At that stage I remember saying 'Is there anything I'm supposed to do now?' The midwife just checked to see if the cord was around her neck, but otherwise we just waited for the next contraction. We were still in the water all this time, which is completely safe as the baby hasn't yet started to breathe and won't try to take a breath until she feels the cold, which she would only feel when you take her out the water. One very good reason to not let the pool get too cold!
Also, the baby would only try to breathe if she was in distress, which is far more likely to happen if you have had chemical intervention of some kind - like artificial induction with Pitocin or something like that. It was the best thing in the world just tickling her head and waiting for the contraction that would push her body out!
So the midwife dabbed her face with a cloth and she opened her mouth and let out a squawk but was otherwise very calm. She was covered in vernix, millimeters thick in some places, probably because she was 2 weeks early. So I just held her close to my chest and held her body under the water to keep her warm and we stayed like that for a while. I don't remember the exact sequence of events, but I remember just checking to see that she was a girl, and we told everyone present the name we had chosen.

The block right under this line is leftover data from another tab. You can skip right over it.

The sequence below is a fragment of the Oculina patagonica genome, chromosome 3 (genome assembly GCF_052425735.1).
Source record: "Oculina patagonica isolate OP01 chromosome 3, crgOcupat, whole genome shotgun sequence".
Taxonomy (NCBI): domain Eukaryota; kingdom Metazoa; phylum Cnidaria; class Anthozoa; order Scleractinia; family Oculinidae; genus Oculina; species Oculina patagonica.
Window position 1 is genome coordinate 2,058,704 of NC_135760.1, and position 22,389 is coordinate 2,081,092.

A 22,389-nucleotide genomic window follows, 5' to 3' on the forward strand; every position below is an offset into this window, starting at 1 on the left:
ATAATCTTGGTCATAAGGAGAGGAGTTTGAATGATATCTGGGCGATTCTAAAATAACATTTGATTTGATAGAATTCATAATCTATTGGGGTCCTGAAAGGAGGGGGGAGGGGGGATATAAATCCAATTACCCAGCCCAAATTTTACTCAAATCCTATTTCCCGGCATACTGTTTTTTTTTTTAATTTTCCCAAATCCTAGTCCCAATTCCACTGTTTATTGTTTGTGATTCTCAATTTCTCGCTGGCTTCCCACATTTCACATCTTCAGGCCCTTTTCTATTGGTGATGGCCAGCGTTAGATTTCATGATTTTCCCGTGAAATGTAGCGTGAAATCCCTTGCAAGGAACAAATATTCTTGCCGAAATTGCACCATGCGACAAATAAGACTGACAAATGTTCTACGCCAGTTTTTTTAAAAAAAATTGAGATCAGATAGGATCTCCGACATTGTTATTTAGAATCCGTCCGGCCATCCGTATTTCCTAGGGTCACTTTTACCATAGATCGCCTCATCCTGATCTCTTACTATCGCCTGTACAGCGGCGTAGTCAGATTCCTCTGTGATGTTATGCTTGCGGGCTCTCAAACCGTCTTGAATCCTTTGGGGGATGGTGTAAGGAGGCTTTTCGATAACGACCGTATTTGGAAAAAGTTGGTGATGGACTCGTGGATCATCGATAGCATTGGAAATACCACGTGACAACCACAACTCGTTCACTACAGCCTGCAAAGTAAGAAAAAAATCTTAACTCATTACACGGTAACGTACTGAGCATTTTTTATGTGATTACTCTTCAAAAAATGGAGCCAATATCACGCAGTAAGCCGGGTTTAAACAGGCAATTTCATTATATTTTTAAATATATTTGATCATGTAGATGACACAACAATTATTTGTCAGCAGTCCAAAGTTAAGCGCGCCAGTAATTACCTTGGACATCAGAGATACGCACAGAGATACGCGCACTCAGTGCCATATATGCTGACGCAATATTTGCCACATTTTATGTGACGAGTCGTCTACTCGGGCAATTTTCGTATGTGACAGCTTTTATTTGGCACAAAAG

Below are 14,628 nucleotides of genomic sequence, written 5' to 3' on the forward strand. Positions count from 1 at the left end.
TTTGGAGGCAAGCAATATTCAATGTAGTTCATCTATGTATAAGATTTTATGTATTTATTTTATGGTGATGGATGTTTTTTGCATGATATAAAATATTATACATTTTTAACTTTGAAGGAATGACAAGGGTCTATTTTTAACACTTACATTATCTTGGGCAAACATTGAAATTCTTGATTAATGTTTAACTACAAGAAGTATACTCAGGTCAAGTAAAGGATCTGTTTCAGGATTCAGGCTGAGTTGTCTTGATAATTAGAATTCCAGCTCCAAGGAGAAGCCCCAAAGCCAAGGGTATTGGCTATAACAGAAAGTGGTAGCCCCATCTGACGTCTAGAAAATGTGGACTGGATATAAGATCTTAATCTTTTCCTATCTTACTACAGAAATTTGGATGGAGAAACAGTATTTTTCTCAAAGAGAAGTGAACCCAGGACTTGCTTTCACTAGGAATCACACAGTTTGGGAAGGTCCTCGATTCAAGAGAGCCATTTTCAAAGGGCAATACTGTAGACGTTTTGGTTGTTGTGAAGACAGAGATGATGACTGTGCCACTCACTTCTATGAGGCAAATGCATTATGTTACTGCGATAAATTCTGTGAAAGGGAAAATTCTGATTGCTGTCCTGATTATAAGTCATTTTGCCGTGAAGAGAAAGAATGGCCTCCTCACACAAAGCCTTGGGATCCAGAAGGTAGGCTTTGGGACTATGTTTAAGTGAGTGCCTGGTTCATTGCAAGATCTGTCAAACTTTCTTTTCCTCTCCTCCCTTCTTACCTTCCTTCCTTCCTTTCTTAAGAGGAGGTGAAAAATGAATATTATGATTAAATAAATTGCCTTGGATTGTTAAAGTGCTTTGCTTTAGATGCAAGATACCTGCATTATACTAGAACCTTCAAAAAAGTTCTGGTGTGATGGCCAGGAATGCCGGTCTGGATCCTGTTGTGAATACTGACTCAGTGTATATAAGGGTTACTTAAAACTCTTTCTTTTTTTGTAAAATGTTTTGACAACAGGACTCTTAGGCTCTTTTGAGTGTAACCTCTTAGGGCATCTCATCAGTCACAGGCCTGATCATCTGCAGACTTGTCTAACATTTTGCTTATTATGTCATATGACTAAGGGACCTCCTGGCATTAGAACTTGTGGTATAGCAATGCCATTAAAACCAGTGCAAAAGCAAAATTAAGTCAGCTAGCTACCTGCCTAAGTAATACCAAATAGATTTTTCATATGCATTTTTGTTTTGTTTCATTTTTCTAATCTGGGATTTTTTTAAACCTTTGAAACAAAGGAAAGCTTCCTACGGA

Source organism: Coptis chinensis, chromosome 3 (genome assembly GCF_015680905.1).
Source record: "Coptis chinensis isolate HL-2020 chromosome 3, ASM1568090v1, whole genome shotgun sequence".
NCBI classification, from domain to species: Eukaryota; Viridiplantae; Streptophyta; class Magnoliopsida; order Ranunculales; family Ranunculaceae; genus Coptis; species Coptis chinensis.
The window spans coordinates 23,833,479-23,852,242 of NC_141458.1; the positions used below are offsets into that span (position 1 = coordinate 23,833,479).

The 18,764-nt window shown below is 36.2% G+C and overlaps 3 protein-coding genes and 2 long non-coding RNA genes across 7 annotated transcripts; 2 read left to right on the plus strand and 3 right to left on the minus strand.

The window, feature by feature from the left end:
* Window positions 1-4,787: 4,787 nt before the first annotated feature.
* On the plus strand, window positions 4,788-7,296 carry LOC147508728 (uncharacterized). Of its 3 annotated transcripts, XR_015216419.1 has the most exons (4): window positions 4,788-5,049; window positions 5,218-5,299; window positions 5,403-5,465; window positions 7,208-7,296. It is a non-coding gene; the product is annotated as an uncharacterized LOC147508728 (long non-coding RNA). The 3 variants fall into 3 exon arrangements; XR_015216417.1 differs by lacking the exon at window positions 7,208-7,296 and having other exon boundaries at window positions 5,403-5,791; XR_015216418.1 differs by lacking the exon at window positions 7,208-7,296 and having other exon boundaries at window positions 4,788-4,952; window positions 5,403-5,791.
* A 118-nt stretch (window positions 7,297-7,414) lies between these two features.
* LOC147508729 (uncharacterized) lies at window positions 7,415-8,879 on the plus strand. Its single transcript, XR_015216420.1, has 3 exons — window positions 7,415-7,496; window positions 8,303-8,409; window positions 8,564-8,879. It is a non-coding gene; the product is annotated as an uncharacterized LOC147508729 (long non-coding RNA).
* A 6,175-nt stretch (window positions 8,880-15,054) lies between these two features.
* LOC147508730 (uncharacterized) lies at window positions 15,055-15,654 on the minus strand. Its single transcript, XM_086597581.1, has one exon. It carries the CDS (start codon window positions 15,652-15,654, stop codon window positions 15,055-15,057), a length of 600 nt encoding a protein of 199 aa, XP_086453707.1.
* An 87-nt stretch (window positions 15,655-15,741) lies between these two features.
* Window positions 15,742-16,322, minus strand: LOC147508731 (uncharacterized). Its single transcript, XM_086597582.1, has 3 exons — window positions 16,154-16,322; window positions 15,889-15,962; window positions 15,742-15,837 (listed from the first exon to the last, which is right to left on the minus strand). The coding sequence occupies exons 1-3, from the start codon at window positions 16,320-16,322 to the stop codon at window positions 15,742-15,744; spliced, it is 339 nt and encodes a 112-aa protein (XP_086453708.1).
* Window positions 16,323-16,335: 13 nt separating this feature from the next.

|Toddler meets 'Baby Sissah'|
Everybody got a chance to peek into the room and see the baby and then we were left alone with our little one, just chilling in the pool. She latched like a pro first time! I think we had been in the water about half an hour when hubby clamped and cut the cord.
We delivered the placenta, and the midwife weighed, and measured her and checked her hips and her reflexes and then I put on some jammies and dressed Eloise and we went and sat downstairs and chilled with the grandparents for a while.
In retrospect, recovery has been so much easier this time! I had a drug-free birth with my first, and I know that the second one is usually easier, but this was way better! One big difference between this and the first is that with my first it was 12 hours start to finish – not this on-again-off-again for a whole week business! But, of course, I’d do it again in a heartbeat!
So, in summary, our home water-birth included a week of prodromal labour, or pre-labour, or early labour - whatever you want to call it - then a solid 12 hours of contractions - then nothing for 6 hours - then straight into transition and baby born less than 2 hours later! I think if I hadn't been with a midwife I would have had induction recommended at least three times that week, and would probably have ended up with a c-section because my body just wasn't ready yet. I think I would have been diagnosed with 'failure to progress' when really the problem would be a simple case of 'failure to wait'. Fortunately, we waited, and the experience far surpassed my expectations! Wow!